Bruce Springsteen released The Rising in July 2002.  He is, of course, a Jersey guy with deep ties to the New York area.  Being a great wordsmith and having an innate ability to tap into people’s thoughts and feelings, he was able to unleash a 15 song diatribe to live out the experiences that so many citizens went through.  From the opening “Lonesome Day” that puts a smile on being able to hold onto nothing but our own private lonesome day to “Into The Fire” with the opening lines of The sky was falling, into the street with blood, it was clear this was not a regular album release.  It was a declaration of strength and perseverance spoken for the people that braved these horrible actions.  The songs lend themselves to people who didn’t feel as though they had a voice and were faceless.  Bruce put a face to their fears and concerns and put it out there for the world to see.  “Mary’s Place” finds the world settled, if only for a second.  A place for neighbors to get together to put the outside world behind them and feel as though life will get back to some place of normalcy, at some point.  And finally, “The Rising”.  The ultimate anthem for New Yorkers to rally around.   Bruce is telling his friends, his neighbors, and strangers to come together.  Though the biggest black eye in America’s history happened on our watch, we will show the world why we are the greatest force to be reckoned with and though we are down, we are not out.  We will come together stronger than ever and fight as one.  We will all be part of America’s next Rising!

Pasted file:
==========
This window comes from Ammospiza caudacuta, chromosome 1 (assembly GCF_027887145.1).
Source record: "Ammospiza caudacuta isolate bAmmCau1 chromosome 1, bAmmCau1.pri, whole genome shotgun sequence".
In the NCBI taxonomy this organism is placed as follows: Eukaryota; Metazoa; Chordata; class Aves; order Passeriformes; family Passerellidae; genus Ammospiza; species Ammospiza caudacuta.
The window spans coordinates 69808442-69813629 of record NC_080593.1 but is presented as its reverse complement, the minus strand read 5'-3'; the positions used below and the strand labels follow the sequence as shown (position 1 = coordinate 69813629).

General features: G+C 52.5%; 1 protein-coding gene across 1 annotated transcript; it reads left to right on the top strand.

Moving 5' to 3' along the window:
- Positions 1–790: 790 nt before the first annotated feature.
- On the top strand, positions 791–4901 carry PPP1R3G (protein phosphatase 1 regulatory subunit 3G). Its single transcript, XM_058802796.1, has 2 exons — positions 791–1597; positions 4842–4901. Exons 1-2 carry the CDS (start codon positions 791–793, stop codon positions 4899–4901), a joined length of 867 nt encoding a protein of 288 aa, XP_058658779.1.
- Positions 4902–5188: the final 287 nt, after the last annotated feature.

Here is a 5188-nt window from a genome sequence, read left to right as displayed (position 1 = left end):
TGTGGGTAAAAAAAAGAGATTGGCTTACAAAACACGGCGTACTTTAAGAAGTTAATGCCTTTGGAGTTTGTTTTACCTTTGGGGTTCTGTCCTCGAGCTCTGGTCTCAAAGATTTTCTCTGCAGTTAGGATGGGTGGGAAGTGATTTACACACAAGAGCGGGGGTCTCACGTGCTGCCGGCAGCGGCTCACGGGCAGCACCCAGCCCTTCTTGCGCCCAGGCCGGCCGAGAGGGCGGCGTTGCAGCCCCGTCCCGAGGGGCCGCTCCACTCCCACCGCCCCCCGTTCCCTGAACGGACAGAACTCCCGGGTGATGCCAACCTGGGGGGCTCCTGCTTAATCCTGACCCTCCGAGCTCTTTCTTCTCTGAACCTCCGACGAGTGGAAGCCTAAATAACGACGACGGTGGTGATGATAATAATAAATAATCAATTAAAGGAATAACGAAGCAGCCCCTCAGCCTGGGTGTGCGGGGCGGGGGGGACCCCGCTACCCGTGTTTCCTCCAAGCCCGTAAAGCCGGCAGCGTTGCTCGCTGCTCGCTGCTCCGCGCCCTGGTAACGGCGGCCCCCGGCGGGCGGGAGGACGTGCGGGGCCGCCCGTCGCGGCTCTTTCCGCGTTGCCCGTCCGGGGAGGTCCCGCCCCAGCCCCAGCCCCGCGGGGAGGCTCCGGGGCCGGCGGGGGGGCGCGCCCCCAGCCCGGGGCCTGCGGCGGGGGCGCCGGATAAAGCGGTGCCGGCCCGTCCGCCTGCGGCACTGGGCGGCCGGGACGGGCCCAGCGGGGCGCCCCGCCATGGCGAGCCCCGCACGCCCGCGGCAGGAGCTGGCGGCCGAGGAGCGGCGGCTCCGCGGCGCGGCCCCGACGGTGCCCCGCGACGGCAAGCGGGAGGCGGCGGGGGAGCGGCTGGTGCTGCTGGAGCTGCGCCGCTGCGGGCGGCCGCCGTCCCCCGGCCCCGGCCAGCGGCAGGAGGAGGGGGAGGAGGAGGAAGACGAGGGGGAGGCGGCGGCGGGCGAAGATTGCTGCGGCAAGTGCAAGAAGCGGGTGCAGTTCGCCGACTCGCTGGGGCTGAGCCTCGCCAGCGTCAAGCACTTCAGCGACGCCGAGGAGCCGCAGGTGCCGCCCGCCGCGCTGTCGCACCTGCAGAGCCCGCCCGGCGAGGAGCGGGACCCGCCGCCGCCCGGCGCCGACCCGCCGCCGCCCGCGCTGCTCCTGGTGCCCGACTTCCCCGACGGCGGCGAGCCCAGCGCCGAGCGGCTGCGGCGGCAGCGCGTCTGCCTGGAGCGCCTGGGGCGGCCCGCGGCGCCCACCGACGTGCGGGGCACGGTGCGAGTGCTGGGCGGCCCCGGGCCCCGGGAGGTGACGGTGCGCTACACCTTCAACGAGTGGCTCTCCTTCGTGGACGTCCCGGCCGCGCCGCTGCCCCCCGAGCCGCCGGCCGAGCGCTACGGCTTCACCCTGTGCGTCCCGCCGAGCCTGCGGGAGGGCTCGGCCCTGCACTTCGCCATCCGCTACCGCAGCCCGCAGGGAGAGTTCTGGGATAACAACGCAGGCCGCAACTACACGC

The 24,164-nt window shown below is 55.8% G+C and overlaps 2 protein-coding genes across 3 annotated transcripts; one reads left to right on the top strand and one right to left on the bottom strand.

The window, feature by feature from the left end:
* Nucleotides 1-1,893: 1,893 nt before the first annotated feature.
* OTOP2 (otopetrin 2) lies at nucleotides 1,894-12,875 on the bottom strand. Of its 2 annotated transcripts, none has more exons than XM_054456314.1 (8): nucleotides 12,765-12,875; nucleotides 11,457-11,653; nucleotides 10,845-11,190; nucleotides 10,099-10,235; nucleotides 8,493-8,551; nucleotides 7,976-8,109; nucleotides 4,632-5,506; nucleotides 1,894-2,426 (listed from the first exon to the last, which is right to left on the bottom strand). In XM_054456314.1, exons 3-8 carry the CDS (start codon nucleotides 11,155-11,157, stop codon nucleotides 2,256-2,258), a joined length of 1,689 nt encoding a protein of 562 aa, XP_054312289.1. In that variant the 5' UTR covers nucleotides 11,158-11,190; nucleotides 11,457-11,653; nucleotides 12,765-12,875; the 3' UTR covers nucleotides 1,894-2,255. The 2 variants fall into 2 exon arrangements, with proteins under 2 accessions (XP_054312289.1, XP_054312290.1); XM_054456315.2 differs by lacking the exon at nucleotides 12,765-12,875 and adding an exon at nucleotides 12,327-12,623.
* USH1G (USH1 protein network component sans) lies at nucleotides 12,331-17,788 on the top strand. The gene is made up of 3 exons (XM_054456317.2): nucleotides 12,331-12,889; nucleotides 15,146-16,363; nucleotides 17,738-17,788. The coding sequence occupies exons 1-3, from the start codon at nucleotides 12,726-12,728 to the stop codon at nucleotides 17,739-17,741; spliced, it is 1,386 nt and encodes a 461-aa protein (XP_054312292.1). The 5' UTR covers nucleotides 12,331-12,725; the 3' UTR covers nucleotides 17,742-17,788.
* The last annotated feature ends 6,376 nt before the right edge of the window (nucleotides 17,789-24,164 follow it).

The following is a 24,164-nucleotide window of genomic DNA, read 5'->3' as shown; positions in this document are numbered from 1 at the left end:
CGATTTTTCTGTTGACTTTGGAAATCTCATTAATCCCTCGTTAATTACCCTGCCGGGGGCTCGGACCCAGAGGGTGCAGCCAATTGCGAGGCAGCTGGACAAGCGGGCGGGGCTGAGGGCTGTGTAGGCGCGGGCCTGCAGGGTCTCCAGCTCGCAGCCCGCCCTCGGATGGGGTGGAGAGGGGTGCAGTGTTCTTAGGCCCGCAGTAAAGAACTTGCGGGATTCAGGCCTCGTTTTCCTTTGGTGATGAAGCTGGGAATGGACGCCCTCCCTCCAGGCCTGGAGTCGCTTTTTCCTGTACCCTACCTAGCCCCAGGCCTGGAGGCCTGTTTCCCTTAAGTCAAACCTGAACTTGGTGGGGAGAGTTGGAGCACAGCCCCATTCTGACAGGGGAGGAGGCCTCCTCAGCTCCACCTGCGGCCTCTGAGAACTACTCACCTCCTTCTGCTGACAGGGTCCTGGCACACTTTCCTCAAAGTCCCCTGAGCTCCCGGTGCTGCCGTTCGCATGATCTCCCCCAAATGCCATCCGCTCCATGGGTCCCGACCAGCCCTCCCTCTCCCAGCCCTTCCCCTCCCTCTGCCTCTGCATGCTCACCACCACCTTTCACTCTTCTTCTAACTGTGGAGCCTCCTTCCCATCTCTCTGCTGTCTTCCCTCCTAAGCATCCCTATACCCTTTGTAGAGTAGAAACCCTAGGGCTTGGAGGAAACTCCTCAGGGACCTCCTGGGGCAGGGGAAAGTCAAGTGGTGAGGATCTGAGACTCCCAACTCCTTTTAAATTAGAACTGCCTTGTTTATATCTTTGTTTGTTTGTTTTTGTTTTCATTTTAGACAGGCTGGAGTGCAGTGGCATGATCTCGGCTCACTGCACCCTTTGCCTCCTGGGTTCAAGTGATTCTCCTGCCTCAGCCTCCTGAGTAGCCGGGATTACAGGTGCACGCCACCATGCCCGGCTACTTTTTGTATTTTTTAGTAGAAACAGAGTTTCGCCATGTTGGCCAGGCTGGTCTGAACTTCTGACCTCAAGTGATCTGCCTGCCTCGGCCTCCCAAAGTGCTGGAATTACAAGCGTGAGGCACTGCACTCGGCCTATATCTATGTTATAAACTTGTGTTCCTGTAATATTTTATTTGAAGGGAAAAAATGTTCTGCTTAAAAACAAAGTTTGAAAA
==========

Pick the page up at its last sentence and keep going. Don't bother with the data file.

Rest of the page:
Somehow Bruce Springsteen was able to channel every single thought, hope, and prayer of America and pin it to words.  They were songs expressing our hopes and fears moving forward knowing our lives would never be the same.  He put to rest our minds and left us feeling that we will be put back together again.  Not in the same fashion so as to remember what happened.   His expressions and monikers guided us to relevance again after being blindsided.  He gave us our voice that we so desperately needed.  A way to remember that we are not invincible and the actions of others can cripple us.  But they will not tear us down.  They will not tear us apart.  They will only make this divided Nation whole again and remind us we are all brothers under the same sun.  We are proud.  We are whole again.  We are Americans!